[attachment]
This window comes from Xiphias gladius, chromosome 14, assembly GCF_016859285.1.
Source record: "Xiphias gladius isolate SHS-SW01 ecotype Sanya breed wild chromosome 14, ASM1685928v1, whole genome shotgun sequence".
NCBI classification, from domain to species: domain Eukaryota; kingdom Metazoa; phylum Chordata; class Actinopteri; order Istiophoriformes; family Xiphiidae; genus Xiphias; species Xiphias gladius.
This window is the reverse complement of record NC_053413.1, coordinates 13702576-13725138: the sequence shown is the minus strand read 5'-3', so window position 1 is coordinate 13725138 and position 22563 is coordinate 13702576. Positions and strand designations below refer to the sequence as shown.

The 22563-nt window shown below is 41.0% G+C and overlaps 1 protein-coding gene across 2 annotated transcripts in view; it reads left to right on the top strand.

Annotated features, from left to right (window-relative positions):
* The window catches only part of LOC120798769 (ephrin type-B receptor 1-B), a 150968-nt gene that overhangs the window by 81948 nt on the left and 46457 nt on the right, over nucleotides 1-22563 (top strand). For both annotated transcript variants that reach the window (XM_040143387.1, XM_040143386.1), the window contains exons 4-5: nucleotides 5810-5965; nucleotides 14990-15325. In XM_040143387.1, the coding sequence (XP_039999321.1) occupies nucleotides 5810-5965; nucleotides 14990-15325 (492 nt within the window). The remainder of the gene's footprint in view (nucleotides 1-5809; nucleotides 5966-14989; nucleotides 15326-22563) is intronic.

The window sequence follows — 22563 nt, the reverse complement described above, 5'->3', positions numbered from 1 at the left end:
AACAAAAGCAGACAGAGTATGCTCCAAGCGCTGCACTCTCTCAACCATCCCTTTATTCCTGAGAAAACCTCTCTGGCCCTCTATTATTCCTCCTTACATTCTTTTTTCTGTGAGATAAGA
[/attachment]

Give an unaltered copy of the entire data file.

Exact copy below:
This window comes from Xiphias gladius, chromosome 14, assembly GCF_016859285.1.
Source record: "Xiphias gladius isolate SHS-SW01 ecotype Sanya breed wild chromosome 14, ASM1685928v1, whole genome shotgun sequence".
NCBI classification, from domain to species: domain Eukaryota; kingdom Metazoa; phylum Chordata; class Actinopteri; order Istiophoriformes; family Xiphiidae; genus Xiphias; species Xiphias gladius.
This window is the reverse complement of record NC_053413.1, coordinates 13702576-13725138: the sequence shown is the minus strand read 5'-3', so window position 1 is coordinate 13725138 and position 22563 is coordinate 13702576. Positions and strand designations below refer to the sequence as shown.

The 22563-nt window shown below is 41.0% G+C and overlaps 1 protein-coding gene across 2 annotated transcripts in view; it reads left to right on the top strand.

Annotated features, from left to right (window-relative positions):
* The window catches only part of LOC120798769 (ephrin type-B receptor 1-B), a 150968-nt gene that overhangs the window by 81948 nt on the left and 46457 nt on the right, over nucleotides 1-22563 (top strand). For both annotated transcript variants that reach the window (XM_040143387.1, XM_040143386.1), the window contains exons 4-5: nucleotides 5810-5965; nucleotides 14990-15325. In XM_040143387.1, the coding sequence (XP_039999321.1) occupies nucleotides 5810-5965; nucleotides 14990-15325 (492 nt within the window). The remainder of the gene's footprint in view (nucleotides 1-5809; nucleotides 5966-14989; nucleotides 15326-22563) is intronic.

The window sequence follows — 22563 nt, the reverse complement described above, 5'->3', positions numbered from 1 at the left end:
AACAAAAGCAGACAGAGTATGCTCCAAGCGCTGCACTCTCTCAACCATCCCTTTATTCCTGAGAAAACCTCTCTGGCCCTCTATTATTCCTCCTTACATTCTTTTTTCTGTGAGATAAGA